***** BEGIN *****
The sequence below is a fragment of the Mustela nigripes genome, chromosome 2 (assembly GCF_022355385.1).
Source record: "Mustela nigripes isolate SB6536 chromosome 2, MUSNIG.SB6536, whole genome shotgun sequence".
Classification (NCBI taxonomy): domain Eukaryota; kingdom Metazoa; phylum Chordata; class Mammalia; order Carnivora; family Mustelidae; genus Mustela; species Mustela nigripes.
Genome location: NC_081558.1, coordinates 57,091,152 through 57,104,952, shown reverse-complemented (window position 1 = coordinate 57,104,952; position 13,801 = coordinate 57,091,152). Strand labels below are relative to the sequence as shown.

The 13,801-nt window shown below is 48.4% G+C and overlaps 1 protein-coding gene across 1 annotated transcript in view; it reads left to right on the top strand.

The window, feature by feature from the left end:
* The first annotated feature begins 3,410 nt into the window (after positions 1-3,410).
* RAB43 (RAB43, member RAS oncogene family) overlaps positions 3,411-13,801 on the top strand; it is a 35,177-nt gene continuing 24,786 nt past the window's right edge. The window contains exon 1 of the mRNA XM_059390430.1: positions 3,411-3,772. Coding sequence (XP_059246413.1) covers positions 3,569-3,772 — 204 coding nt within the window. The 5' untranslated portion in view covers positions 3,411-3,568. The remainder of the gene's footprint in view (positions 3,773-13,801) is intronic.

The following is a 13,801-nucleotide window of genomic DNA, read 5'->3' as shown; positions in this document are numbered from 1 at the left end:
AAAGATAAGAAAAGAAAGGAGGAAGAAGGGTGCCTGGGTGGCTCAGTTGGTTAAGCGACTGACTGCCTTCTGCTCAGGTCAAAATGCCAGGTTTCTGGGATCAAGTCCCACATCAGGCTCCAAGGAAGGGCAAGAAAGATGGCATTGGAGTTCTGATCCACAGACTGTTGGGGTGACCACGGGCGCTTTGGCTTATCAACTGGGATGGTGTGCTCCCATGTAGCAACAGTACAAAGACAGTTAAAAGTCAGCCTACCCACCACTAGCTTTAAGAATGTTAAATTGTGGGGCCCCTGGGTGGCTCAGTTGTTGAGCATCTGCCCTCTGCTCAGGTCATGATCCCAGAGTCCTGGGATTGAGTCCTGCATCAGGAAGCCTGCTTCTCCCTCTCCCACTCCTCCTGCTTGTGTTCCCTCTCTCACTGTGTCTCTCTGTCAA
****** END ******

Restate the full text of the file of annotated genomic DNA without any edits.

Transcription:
The sequence below is a fragment of the Mustela nigripes genome, chromosome 2 (assembly GCF_022355385.1).
Source record: "Mustela nigripes isolate SB6536 chromosome 2, MUSNIG.SB6536, whole genome shotgun sequence".
Classification (NCBI taxonomy): domain Eukaryota; kingdom Metazoa; phylum Chordata; class Mammalia; order Carnivora; family Mustelidae; genus Mustela; species Mustela nigripes.
Genome location: NC_081558.1, coordinates 57,091,152 through 57,104,952, shown reverse-complemented (window position 1 = coordinate 57,104,952; position 13,801 = coordinate 57,091,152). Strand labels below are relative to the sequence as shown.

The 13,801-nt window shown below is 48.4% G+C and overlaps 1 protein-coding gene across 1 annotated transcript in view; it reads left to right on the top strand.

The window, feature by feature from the left end:
* The first annotated feature begins 3,410 nt into the window (after positions 1-3,410).
* RAB43 (RAB43, member RAS oncogene family) overlaps positions 3,411-13,801 on the top strand; it is a 35,177-nt gene continuing 24,786 nt past the window's right edge. The window contains exon 1 of the mRNA XM_059390430.1: positions 3,411-3,772. Coding sequence (XP_059246413.1) covers positions 3,569-3,772 — 204 coding nt within the window. The 5' untranslated portion in view covers positions 3,411-3,568. The remainder of the gene's footprint in view (positions 3,773-13,801) is intronic.

The following is a 13,801-nucleotide window of genomic DNA, read 5'->3' as shown; positions in this document are numbered from 1 at the left end:
AAAGATAAGAAAAGAAAGGAGGAAGAAGGGTGCCTGGGTGGCTCAGTTGGTTAAGCGACTGACTGCCTTCTGCTCAGGTCAAAATGCCAGGTTTCTGGGATCAAGTCCCACATCAGGCTCCAAGGAAGGGCAAGAAAGATGGCATTGGAGTTCTGATCCACAGACTGTTGGGGTGACCACGGGCGCTTTGGCTTATCAACTGGGATGGTGTGCTCCCATGTAGCAACAGTACAAAGACAGTTAAAAGTCAGCCTACCCACCACTAGCTTTAAGAATGTTAAATTGTGGGGCCCCTGGGTGGCTCAGTTGTTGAGCATCTGCCCTCTGCTCAGGTCATGATCCCAGAGTCCTGGGATTGAGTCCTGCATCAGGAAGCCTGCTTCTCCCTCTCCCACTCCTCCTGCTTGTGTTCCCTCTCTCACTGTGTCTCTCTGTCAA